I'd be the female answer to Andy Serkis. I know how silly that sounds, but the idea of getting to be inhuman things would be awesome. Seriously. Stick those sticky sensors on me and bundle me up in a little silver suit. I expect it's really hard work, truly, but at the same time I think it's possibly also quite rewarding. I'm always pretending to be things. I was pretending to be a clicker in the shower the other day. Other times I pretend to be a demon in the darkness, or a wild animal. When I'm doing my yoga I'm not thinking about relaxing, I'm thinking about becoming more limber so that I could pretend to be other things. Yes, I'm weird, but I embrace it, and it makes my life fun! But to be paid to do that? Hell yes! Like Benedict Cumberbatch paid to act like a freaking dragon. GIVE ME THAT JOB. I also have a very mobile face and often practise beastly expressions in the mirror so I think I could do it.
   The trouble with things like that is that I'll never get the opportunity to try, you know? I admit I have hopes that, one day, I'll become so successful with my writing that someone will want to adapt one of my books into a motion picture, at least along the scale of The Colour of Magic/The Hogfather, and then I can take the opportunity to try this. It would be one of my stipulations that I at least be able to have a go at it. If it doesn't work, fine, let a professional do it, but I'd have to try. I could be one of a thousand demons, some kind of weird fantasy monkey, anything!
   As you can see, I have aspirations on top of aspirations.

   So, that's the first question. Drop me a line if you've got one, and if you choose to answer this question on your blog, feel free to drop a link to it in the comments.

Monday 18 August 2014

Kickbox Fusion: 2 Weeks Later

   I love Kickbox Fusion. I do. I love this kickboxing routine. It's a-ma-zing. Seriously. I look forward to it every day, and it works so, so well with my workout soundtrack of orchestral dubstep. It's freaking wicked.
   I will admit that I've modified it from the original routine. Rather than doing 45 seconds of each move with 15 seconds of rest between each set, I do the moves for 1 minute each followed by 15 seconds of boxer shuffles, 30 seconds of butt-kicks and another 15 seconds of boxer shuffles before moving right onto the next move. It's interval training, to a degree, and the active recovery of shuffle-kick-shuffle lets me get my breath back and prepare myself for the next move while not actually stopping. This means I double the time - instead of 45 and 15 seconds, it's 1 minute and 1 minute. Once I've done the circuit once I take a 3 minute breather and do a second circuit on the other side of my body.
   I don't jump right in with this routine first thing, however. Each day, regardless of what I'm doing that month, I always start with about 20-30 minutes of dance first to loosen my body up and heat up my muscles. Only then do I grab my mp3 player. I then start the kickboxing routine with a couple of minutes of shuffle-kick-shuffle and let myself get into the music before restarting the track and starting the first move.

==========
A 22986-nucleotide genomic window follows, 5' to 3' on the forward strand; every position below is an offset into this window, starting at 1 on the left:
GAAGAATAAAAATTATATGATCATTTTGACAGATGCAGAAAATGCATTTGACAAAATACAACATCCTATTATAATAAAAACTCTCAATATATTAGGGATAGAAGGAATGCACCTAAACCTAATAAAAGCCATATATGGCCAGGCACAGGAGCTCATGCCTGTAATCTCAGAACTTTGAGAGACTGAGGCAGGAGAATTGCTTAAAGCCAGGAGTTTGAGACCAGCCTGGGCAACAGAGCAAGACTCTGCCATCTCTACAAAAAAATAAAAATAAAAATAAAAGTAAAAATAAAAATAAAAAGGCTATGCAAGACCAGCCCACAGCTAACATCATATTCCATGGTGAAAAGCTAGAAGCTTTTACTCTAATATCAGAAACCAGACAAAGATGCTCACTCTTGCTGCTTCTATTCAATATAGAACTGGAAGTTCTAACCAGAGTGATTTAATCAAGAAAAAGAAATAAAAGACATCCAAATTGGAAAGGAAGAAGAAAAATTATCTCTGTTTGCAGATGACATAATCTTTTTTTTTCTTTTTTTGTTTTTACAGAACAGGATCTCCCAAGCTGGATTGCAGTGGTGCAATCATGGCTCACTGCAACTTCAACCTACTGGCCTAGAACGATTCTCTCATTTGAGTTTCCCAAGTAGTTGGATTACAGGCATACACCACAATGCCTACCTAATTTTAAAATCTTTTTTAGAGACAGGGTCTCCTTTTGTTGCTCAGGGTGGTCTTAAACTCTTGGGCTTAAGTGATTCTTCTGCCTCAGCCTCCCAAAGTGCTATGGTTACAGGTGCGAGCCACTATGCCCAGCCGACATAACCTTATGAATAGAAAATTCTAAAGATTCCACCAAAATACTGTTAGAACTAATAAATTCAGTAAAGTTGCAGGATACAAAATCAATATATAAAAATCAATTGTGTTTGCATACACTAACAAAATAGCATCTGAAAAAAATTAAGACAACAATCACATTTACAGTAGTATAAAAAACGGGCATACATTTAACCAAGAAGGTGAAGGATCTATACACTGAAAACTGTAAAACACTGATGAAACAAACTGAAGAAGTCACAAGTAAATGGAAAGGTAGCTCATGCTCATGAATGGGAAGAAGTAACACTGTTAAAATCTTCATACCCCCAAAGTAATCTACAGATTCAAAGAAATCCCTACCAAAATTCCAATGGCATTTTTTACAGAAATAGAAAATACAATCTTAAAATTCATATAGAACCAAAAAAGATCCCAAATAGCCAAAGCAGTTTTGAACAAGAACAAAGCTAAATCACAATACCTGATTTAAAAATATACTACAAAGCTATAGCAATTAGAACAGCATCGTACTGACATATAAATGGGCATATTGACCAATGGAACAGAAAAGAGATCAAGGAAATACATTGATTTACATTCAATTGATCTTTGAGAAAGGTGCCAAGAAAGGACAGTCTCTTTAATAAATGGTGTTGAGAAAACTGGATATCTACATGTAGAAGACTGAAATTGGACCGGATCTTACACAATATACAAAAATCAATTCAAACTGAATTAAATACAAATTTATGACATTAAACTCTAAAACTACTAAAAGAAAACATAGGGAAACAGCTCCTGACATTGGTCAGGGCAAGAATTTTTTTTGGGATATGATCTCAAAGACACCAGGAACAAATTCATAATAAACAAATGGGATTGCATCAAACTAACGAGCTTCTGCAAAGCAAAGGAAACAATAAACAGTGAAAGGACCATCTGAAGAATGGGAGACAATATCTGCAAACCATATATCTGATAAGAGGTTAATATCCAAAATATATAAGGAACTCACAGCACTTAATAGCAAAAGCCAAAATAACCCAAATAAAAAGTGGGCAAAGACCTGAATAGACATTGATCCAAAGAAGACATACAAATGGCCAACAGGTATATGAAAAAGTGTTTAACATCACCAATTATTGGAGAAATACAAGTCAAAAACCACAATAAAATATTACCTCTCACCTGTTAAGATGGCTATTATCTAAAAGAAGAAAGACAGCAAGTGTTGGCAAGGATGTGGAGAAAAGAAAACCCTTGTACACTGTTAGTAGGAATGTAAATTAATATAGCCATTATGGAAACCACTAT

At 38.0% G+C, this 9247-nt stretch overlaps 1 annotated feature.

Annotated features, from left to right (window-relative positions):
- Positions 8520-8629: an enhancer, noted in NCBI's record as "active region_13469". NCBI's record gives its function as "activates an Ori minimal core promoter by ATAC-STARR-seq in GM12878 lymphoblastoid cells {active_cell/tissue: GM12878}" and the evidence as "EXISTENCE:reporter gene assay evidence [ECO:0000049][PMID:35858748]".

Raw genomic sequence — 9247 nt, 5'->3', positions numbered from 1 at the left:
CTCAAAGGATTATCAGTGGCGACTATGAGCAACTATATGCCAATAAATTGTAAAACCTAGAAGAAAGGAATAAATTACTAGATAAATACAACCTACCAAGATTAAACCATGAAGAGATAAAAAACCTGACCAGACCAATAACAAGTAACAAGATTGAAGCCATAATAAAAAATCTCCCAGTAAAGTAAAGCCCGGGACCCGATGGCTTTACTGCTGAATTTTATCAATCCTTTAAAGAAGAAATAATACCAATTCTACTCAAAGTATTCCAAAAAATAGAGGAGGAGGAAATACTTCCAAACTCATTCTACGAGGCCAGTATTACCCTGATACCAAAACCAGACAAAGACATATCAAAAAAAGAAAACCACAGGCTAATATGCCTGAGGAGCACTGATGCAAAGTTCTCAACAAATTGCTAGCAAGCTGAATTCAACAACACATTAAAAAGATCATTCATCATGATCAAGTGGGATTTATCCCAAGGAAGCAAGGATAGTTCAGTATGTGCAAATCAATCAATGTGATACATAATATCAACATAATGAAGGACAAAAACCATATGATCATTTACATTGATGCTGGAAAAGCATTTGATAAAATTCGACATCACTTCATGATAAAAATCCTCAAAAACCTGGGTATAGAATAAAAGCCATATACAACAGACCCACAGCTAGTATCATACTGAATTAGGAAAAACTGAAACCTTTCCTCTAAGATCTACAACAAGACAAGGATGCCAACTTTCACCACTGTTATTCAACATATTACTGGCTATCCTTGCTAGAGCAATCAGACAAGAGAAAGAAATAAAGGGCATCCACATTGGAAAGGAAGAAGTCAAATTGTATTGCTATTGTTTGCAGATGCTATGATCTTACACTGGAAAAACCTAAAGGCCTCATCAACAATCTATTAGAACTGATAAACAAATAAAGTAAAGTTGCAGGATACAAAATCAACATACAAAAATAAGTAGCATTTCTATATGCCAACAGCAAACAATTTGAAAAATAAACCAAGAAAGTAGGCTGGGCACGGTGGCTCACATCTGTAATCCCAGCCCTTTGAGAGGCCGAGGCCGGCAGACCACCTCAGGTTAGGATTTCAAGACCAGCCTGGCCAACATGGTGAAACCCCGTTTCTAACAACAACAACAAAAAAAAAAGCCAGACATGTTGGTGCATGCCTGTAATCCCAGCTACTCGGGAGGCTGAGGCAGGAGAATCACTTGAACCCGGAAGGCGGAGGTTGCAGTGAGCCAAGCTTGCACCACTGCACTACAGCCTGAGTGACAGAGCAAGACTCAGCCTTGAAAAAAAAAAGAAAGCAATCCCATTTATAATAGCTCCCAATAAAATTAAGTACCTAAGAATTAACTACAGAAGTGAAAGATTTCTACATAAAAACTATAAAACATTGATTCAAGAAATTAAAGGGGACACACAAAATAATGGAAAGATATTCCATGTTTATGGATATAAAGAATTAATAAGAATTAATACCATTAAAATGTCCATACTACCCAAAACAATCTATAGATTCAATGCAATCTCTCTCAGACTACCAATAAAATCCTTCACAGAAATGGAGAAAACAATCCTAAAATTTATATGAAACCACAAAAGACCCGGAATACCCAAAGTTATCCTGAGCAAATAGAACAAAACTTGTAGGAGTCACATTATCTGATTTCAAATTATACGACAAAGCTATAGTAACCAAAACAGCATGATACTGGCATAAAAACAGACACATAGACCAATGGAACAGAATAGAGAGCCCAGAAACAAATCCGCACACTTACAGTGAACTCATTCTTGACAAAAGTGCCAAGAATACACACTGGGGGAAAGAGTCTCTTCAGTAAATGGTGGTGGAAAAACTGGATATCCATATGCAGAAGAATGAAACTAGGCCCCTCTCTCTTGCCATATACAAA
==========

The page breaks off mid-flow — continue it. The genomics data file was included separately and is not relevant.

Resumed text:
Initially the duck-a-punch really pulled at my lower back, and the following day it was agony to repeat - in fact just pulling myself out of bed was a challenge! But after two weeks I've gotten quite good at it and it doesn't cause any discomfort at all. I also found that holding your fists up to defend your face, which you're supposed to do with this move, adds to the impact on your back compared to keeping your arms down, but kickboxing isn't supposed to be an easy workout.
   I've adjusted to the moves well, and the adjustments I've made to the routine itself allow me to keep moving for longer - initially I struggled to do more than one circuit for the first few days, and after almost a week I decided to make the change, and it's worked out well for me. I also struggled to do half of the moves for even just 20 seconds, but my stamina has increased and a minute is very doable. But the thing here is that I've built up to it.
   I don't have a tablet, iPhone or even wireless internet, so I was quite concerned when I began this that because the moves were online that I was going to have to keep running to the computer to recall them, but I actually didn't have that problem. I watched the moves through a few times and write their names down on a piece of paper and took it into the living room with me. On my first day I only needed to run off and look up three moves while I was in the middle of the routine, which did set me back a bit, but I very quickly learned the moves and after a week didn't need the paper anymore.

   It may only have been two weeks so far but this is one of the best workouts I've done. Great cardio, power, strength, it's amazing, especially when using .5kg (1lb) weighted gloves. I really look forward to doing it, and I swear I'm seeing results, too. My body feels tighter which isn't something I can usually say about a workout. At best I feel a little slimmer, but to feel slimmer and firmer is something else, and it's freaking amazing.

   I'll post again at the end of the month!

Sunday 17 August 2014


   When Seeg started playing The Last of Us, it took me a while to actually catch any mention of the name of the infection that was spreading across the human race, but when I finally did, I was surprised. Cordyceps. The reason I was surprised was because I'd heard of that a few years ago, and I couldn't help thinking that the game had a little more credibility because of it.
   Cordyceps are real. In fact, it's abundant. It's a fungus that controls the mind, drives the victim to death, then starts growing from the inside out, bursting through their heads and bodies to release spores into the air to 'infect' others.